Gmbg Case Study

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GMBG Case Study
Summary/Analysis: The GMBG case study looks at the “Blue Macaw” Gravatai Plant in Brazil. This plant has revolutionized the auto industry in Brazil by becoming the first plant to sell cars directly from the customer. The plant uses an online ordering system to facilitate sales directly to consumers at a lower cost than before. The plant utilizes a make to order system and has all of its suppliers housed at the GMBG plant working together to produce the vehicles. The case study highlights the history of the Brazilian automotive industry, the GMBG plant itself, the production strategy/manufacturing process as well as the distribution strategy of this revolutionary and profitable division of GM South America.
I thought that
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This can also help to lower costs associated with the supply chain because all suppliers are so close to the plant and do not have to mover parts across the country or world. It reduces lead times and ultimately allows GM to get a high quality product to the customer faster at a low price.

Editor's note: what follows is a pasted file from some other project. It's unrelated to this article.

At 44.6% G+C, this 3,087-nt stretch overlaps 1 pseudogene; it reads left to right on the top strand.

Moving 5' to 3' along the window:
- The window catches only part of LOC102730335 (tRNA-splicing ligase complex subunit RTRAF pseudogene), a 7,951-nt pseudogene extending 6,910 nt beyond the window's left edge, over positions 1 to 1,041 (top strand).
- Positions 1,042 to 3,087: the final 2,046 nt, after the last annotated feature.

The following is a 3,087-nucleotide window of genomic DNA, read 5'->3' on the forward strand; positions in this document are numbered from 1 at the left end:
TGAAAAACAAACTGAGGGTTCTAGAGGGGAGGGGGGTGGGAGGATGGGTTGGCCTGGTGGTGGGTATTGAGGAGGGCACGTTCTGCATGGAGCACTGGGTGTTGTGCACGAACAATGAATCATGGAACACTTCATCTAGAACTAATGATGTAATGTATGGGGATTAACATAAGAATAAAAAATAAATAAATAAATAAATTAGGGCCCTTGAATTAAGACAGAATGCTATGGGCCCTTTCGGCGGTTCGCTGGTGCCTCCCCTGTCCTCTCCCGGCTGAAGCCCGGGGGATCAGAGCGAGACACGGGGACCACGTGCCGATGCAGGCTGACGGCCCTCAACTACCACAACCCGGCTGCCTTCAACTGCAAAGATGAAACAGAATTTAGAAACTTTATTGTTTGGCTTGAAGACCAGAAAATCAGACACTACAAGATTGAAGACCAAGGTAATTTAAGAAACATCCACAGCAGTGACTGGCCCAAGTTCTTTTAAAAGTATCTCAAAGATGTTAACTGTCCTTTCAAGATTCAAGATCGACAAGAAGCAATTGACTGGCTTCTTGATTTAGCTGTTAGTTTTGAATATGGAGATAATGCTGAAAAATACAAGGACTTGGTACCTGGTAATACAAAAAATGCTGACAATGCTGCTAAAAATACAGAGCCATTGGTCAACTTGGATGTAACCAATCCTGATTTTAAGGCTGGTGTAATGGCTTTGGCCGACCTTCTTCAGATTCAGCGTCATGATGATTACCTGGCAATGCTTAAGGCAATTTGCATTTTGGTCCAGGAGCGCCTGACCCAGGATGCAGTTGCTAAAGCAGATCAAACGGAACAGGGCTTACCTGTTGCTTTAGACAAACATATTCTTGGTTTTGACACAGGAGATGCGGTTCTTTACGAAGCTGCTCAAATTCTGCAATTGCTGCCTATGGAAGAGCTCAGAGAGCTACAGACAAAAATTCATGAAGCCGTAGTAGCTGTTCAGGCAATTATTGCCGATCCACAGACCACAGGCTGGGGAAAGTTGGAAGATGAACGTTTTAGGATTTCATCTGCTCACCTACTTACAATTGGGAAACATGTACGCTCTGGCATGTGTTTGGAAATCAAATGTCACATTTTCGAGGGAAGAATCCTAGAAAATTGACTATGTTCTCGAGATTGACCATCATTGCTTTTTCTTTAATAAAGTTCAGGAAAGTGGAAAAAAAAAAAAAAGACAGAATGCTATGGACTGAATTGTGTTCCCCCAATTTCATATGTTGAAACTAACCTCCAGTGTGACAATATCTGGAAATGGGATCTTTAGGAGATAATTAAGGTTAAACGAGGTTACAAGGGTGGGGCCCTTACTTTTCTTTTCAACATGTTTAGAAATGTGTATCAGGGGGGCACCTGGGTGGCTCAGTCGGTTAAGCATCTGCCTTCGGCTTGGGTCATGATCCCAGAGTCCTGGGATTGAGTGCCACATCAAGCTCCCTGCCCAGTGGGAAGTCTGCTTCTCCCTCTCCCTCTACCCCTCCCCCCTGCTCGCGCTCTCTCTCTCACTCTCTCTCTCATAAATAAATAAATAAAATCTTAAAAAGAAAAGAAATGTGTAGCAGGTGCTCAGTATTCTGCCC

2. This type of auto purchasing system works very well for the GMBG plant in the Brazilian market, however, I believe that there would be a number of problems if this system were to be attempted in the U.S. In the U.S. we have a much more complex automotive market than in Brazil. U.S. customers for have much more purchasing power, and therefore, there is much more competition in the U.S. market. There are more options not only in the type of vehicle that you can buy, but also the company that you can buy it from. Another important factor is that Americans like the ability to choose from a wider range of colors, models, and features. In Brazil at the GMBG plant the system works so well because it is not as complex. There are 5 color choices and three models equaling 15 total combinations. The simplicity of the product is what makes it work so well. In the U.S. it would be difficult to implement the system in the same way with so many more models, colors, and features to choose from. This increase in the variation of the product would put severe strains on the supply chain. It would

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